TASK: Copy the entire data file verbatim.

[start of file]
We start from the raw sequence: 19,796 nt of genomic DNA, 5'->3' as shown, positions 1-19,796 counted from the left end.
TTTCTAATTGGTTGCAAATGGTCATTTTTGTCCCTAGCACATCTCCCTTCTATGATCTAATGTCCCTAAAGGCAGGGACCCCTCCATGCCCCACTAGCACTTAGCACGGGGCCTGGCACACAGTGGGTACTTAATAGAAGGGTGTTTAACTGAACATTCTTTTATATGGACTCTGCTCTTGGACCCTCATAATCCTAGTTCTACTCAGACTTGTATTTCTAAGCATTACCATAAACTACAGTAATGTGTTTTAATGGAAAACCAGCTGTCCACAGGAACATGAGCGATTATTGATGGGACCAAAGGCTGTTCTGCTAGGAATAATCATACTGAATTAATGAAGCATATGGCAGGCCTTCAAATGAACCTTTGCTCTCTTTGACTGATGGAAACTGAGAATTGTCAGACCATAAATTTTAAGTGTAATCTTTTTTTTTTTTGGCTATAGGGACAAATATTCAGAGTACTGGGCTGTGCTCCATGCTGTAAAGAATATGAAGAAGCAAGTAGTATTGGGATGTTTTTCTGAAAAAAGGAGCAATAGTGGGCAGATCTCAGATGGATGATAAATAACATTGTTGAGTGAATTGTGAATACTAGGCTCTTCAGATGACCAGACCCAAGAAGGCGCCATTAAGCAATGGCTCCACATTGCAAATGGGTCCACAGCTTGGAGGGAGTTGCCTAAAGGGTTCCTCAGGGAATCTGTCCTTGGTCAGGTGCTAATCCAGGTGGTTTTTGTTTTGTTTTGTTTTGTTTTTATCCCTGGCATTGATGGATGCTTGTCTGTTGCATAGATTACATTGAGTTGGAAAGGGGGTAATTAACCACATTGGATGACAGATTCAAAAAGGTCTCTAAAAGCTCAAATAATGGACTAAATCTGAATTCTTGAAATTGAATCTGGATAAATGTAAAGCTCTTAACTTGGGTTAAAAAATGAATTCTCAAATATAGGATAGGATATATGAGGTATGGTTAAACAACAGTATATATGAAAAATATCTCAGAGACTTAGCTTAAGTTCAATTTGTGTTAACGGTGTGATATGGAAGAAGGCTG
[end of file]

We start from the raw sequence: 19,796 nt of genomic DNA, 5'->3' as shown, positions 1-19,796 counted from the left end.
TTTCTAATTGGTTGCAAATGGTCATTTTTGTCCCTAGCACATCTCCCTTCTATGATCTAATGTCCCTAAAGGCAGGGACCCCTCCATGCCCCACTAGCACTTAGCACGGGGCCTGGCACACAGTGGGTACTTAATAGAAGGGTGTTTAACTGAACATTCTTTTATATGGACTCTGCTCTTGGACCCTCATAATCCTAGTTCTACTCAGACTTGTATTTCTAAGCATTACCATAAACTACAGTAATGTGTTTTAATGGAAAACCAGCTGTCCACAGGAACATGAGCGATTATTGATGGGACCAAAGGCTGTTCTGCTAGGAATAATCATACTGAATTAATGAAGCATATGGCAGGCCTTCAAATGAACCTTTGCTCTCTTTGACTGATGGAAACTGAGAATTGTCAGACCATAAATTTTAAGTGTAATCTTTTTTTTTTTTGGCTATAGGGACAAATATTCAGAGTACTGGGCTGTGCTCCATGCTGTAAAGAATATGAAGAAGCAAGTAGTATTGGGATGTTTTTCTGAAAAAAGGAGCAATAGTGGGCAGATCTCAGATGGATGATAAATAACATTGTTGAGTGAATTGTGAATACTAGGCTCTTCAGATGACCAGACCCAAGAAGGCGCCATTAAGCAATGGCTCCACATTGCAAATGGGTCCACAGCTTGGAGGGAGTTGCCTAAAGGGTTCCTCAGGGAATCTGTCCTTGGTCAGGTGCTAATCCAGGTGGTTTTTGTTTTGTTTTGTTTTGTTTTTATCCCTGGCATTGATGGATGCTTGTCTGTTGCATAGATTACATTGAGTTGGAAAGGGGGTAATTAACCACATTGGATGACAGATTCAAAAAGGTCTCTAAAAGCTCAAATAATGGACTAAATCTGAATTCTTGAAATTGAATCTGGATAAATGTAAAGCTCTTAACTTGGGTTAAAAAATGAATTCTCAAATATAGGATAGGATATATGAGGTATGGTTAAACAACAGTATATATGAAAAATATCTCAGAGACTTAGCTTAAGTTCAATTTGTGTTAACGGTGTGATATGGAAGAAGGCTG